Athough I opposed the war in Iraq, I never had any doubt that Bush was going to invade regardless. That being the case, you'd have thought his administration would at least have had some sort of a plan for not screwing up the aftermath. Today's WaPo has a triple-dip headline, though, indicating that things are not going all that well.
Experts Question Depth of Victory
The wave of more sophisticated attacks on U.S. troops and civilian occupation forces in Iraq is raising new worries among military experts that the 21-day war that ended in April was an incomplete victory that defeated Saddam Hussein's military but not his Baath political party.
Neutralizing Baathist resistance is proving to be a more difficult job than the Pentagon calculated, and the continuing violence is becoming an embarrassment, one U.S. official in Baghdad said.
A Special Operations soldier was killed by hostile fire in the southwest part of Baghdad yesterday. In another ambush, a Chevrolet Suburban belonging to the U.S. civilian occupation authority was hit by a rocket-propelled grenade while en route to the Baghdad airport. Army Humvees have been attacked on that road before, but this apparently was the first time a civilian vehicle had been hit, indicating a new form of targeting in anti-American attacks.
Two U.S. soldiers also may have been abducted in Baghdad. In addition, Iraqis cooperating with the U.S. authorities, such as two electrical workers who were killed by a bomb yesterday, are now being attacked following weeks of threats by Iraqi opposition groups that they would be targets.
Those actions came on top of Wednesday's mob violence that killed six British troops in southern Iraq, the Shiite-dominated area that until this week generally had been considered quiet and portrayed by Pentagon officials as a success story.
Deputy Defense Secretary Paul D. Wolfowitz said the trend in Iraq is still good and should not be seen through the lens of one day's events. "The direction is pretty clear," he said in a telephone interview. "It is toward a more secure Iraq," in which the Baathist position is weakening and basic services are being restored.
Wolfowitz did not foresee any major changes in the U.S. military posture in response to the attacks. "I think that the basic approach that the military is using is a sound approach," Wolfowitz said.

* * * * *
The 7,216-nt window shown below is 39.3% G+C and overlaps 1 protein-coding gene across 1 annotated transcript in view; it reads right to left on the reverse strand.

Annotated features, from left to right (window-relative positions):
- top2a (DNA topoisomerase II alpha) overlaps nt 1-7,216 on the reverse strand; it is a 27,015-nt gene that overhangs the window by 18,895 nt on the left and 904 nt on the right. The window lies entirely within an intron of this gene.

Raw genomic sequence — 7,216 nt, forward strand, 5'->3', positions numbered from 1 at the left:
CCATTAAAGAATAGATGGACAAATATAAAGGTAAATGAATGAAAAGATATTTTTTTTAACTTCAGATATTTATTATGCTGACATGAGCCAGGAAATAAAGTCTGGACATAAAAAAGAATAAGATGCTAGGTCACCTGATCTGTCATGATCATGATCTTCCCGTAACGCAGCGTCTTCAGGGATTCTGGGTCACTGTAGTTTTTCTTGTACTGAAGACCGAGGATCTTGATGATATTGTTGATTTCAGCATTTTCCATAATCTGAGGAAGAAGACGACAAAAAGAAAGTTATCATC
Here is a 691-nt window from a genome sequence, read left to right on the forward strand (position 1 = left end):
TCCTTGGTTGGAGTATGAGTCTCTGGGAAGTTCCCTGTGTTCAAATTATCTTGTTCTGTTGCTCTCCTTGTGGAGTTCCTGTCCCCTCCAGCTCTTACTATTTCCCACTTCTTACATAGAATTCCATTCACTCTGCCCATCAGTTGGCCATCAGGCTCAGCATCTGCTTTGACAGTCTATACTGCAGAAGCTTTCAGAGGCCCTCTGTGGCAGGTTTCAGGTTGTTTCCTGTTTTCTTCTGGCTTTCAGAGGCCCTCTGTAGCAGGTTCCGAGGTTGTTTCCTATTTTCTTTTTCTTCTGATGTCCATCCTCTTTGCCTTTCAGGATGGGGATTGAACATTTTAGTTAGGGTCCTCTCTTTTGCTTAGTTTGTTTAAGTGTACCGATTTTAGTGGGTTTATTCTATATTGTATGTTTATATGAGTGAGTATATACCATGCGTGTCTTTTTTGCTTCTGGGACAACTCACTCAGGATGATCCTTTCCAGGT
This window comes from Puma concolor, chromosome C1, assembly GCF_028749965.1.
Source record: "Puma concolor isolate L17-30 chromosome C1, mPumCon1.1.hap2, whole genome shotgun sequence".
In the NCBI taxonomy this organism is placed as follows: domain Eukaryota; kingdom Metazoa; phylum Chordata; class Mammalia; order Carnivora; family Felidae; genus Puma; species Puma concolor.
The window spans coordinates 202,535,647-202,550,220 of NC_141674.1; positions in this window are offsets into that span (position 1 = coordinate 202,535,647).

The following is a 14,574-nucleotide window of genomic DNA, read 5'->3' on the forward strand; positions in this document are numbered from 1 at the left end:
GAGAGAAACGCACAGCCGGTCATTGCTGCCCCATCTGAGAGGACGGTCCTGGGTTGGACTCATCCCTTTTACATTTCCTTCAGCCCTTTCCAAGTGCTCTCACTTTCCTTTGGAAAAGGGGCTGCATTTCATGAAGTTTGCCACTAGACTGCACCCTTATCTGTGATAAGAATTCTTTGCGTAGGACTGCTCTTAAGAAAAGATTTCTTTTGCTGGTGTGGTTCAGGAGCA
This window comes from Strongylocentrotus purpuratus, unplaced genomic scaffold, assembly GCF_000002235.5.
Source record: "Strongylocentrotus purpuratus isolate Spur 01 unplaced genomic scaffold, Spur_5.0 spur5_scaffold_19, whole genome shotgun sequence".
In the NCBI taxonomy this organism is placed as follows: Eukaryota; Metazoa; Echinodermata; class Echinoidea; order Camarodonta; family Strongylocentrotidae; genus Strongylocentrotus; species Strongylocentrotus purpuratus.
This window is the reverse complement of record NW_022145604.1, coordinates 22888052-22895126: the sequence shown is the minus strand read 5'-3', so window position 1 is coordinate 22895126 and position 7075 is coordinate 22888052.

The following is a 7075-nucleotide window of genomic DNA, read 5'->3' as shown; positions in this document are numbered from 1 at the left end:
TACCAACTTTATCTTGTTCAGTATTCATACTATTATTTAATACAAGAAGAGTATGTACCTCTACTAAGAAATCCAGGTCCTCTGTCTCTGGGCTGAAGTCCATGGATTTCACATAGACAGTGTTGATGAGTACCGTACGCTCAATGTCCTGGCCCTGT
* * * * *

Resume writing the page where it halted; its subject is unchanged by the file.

But experts on Iraq responded to the attacks with new concern about the trend of events.
"I thought we were holding our own until this week, and now I'm not sure," said retired Air Force Col. Richard M. Atchison, a former intelligence officer for the Central Command, the U.S. military headquarters for the Middle East. "If we don't get this operation moving soon, the opposition will continue to grow, and we will have a much larger problem."
Jeffrey White, a former Defense Intelligence Agency expert on Arab military issues, said, "There are a lot of worrisome aspects about the current situation. Resistance is spreading geographically, resistance groups seem to be proliferating in Sunni areas, resistance elements appear to be tactically adaptive, resistance elements appear to be drawn from multiple elements of Sunni society, our operations inevitably create animosity by inflicting civilian casualties, disrupting lives, humiliating people and damaging property."
Because the war was so narrowly focused on Hussein's government in Baghdad, a large part of the Iraqi population does not feel as if it was defeated, said retired Army Col. Scott R. Feil. "As I heard one Iraqi say, the Americans defeated Saddam, but not the Iraqi people, so the psychology of the loser is not present," he said.
Wolfowitz agreed with that view, saying, "Almost because the regime failed so quickly, the major remnants of the regime were around."
Making the situation more worrisome, military analysts said, is that Iraqi fighters appear to be adapting their tactics to make them more effective. For example, during the war, Iraqis frequently died while attacking tanks with automatic weapons and other small arms. But this month's attacks have been directed at more vulnerable targets, such as Jeep-like Army Humvees and foot soldiers, said retired Army Col. Andrew J. Bacevich.
In addition, some analysts said, the relatively small size of the U.S. invasion force may be a source of some of the postwar chaos, because it has proven inadequate to the task of occupying the country. "We're winning, I think, but it has taken longer than it might have because the occupation force really wasn't large enough," said Thomas Donnelly, a defense expert at the American Enterprise Institute who is now in Baghdad. "I don't think the outcome will be much different, but still it's taken longer and introduces an element of doubt."
U.S. casualties are likely to be a frequent occurrence for months to come, said another U.S. official in Iraq. "I suspect we will see limited violence for six months or so," the official said earlier this week. The problem, he said, is that to be effective, U.S. troops have to be out conducting patrols and searches, manning checkpoints, detaining suspects. All that is necessary to boost stability in Iraq, he said, but also makes them vulnerable.
(continued in the next post)